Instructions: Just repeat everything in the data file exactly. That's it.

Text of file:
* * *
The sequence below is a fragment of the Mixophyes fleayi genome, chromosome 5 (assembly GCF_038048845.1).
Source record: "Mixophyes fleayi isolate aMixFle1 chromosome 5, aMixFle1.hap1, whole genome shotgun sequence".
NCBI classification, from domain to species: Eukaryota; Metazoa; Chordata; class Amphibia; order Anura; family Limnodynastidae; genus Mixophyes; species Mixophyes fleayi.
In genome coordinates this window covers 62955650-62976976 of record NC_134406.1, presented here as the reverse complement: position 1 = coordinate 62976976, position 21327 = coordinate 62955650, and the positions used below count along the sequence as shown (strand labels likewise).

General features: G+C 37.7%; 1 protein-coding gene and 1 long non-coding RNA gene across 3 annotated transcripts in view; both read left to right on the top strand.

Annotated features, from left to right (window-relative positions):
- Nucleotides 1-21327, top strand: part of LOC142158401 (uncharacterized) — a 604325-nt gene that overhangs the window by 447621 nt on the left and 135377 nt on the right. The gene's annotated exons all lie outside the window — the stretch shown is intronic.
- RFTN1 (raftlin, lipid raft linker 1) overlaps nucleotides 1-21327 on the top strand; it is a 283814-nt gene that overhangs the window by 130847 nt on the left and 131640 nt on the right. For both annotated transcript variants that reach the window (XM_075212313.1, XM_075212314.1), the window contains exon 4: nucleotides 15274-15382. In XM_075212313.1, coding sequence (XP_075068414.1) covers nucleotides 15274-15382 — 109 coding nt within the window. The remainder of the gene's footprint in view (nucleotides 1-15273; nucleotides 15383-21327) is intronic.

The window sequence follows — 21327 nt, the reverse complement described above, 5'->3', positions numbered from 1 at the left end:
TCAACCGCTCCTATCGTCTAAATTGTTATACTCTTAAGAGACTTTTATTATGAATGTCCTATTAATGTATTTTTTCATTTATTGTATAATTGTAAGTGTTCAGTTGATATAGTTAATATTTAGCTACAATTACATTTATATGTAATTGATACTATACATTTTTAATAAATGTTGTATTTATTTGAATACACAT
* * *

The sequence below is a fragment of the Mixophyes fleayi genome, chromosome 5 (assembly GCF_038048845.1).
Source record: "Mixophyes fleayi isolate aMixFle1 chromosome 5, aMixFle1.hap1, whole genome shotgun sequence".
NCBI classification, from domain to species: Eukaryota; Metazoa; Chordata; class Amphibia; order Anura; family Limnodynastidae; genus Mixophyes; species Mixophyes fleayi.
In genome coordinates this window covers 62955650-62976976 of record NC_134406.1, presented here as the reverse complement: position 1 = coordinate 62976976, position 21327 = coordinate 62955650, and the positions used below count along the sequence as shown (strand labels likewise).

General features: G+C 37.7%; 1 protein-coding gene and 1 long non-coding RNA gene across 3 annotated transcripts in view; both read left to right on the top strand.

Annotated features, from left to right (window-relative positions):
- Nucleotides 1-21327, top strand: part of LOC142158401 (uncharacterized) — a 604325-nt gene that overhangs the window by 447621 nt on the left and 135377 nt on the right. The gene's annotated exons all lie outside the window — the stretch shown is intronic.
- RFTN1 (raftlin, lipid raft linker 1) overlaps nucleotides 1-21327 on the top strand; it is a 283814-nt gene that overhangs the window by 130847 nt on the left and 131640 nt on the right. For both annotated transcript variants that reach the window (XM_075212313.1, XM_075212314.1), the window contains exon 4: nucleotides 15274-15382. In XM_075212313.1, coding sequence (XP_075068414.1) covers nucleotides 15274-15382 — 109 coding nt within the window. The remainder of the gene's footprint in view (nucleotides 1-15273; nucleotides 15383-21327) is intronic.

The window sequence follows — 21327 nt, the reverse complement described above, 5'->3', positions numbered from 1 at the left end:
TCAACCGCTCCTATCGTCTAAATTGTTATACTCTTAAGAGACTTTTATTATGAATGTCCTATTAATGTATTTTTTCATTTATTGTATAATTGTAAGTGTTCAGTTGATATAGTTAATATTTAGCTACAATTACATTTATATGTAATTGATACTATACATTTTTAATAAATGTTGTATTTATTTGAATACACAT